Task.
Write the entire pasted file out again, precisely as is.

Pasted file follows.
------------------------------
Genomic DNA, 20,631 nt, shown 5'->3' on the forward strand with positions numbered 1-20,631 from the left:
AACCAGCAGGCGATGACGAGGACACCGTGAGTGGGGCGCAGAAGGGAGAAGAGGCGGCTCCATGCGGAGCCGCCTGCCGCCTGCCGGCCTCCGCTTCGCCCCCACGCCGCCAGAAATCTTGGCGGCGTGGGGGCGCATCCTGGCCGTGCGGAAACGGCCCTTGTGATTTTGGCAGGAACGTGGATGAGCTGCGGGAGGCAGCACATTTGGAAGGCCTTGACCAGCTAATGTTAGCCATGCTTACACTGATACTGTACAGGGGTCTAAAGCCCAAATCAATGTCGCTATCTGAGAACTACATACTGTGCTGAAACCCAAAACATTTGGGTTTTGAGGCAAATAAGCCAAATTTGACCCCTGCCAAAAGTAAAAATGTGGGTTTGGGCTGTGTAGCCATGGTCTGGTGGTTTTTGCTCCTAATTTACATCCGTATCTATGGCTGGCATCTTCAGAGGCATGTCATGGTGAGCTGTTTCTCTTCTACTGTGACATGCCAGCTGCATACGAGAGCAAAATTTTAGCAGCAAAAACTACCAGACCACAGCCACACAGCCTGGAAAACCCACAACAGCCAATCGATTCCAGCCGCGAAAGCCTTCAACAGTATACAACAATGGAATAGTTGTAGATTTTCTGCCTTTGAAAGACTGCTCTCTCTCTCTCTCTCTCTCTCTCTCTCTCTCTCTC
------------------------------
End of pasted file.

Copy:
Genomic DNA, 20,631 nt, shown 5'->3' on the forward strand with positions numbered 1-20,631 from the left:
AACCAGCAGGCGATGACGAGGACACCGTGAGTGGGGCGCAGAAGGGAGAAGAGGCGGCTCCATGCGGAGCCGCCTGCCGCCTGCCGGCCTCCGCTTCGCCCCCACGCCGCCAGAAATCTTGGCGGCGTGGGGGCGCATCCTGGCCGTGCGGAAACGGCCCTTGTGATTTTGGCAGGAACGTGGATGAGCTGCGGGAGGCAGCACATTTGGAAGGCCTTGACCAGCTAATGTTAGCCATGCTTACACTGATACTGTACAGGGGTCTAAAGCCCAAATCAATGTCGCTATCTGAGAACTACATACTGTGCTGAAACCCAAAACATTTGGGTTTTGAGGCAAATAAGCCAAATTTGACCCCTGCCAAAAGTAAAAATGTGGGTTTGGGCTGTGTAGCCATGGTCTGGTGGTTTTTGCTCCTAATTTACATCCGTATCTATGGCTGGCATCTTCAGAGGCATGTCATGGTGAGCTGTTTCTCTTCTACTGTGACATGCCAGCTGCATACGAGAGCAAAATTTTAGCAGCAAAAACTACCAGACCACAGCCACACAGCCTGGAAAACCCACAACAGCCAATCGATTCCAGCCGCGAAAGCCTTCAACAGTATACAACAATGGAATAGTTGTAGATTTTCTGCCTTTGAAAGACTGCTCTCTCTCTCTCTCTCTCTCTCTCTCTCTCTCTCTC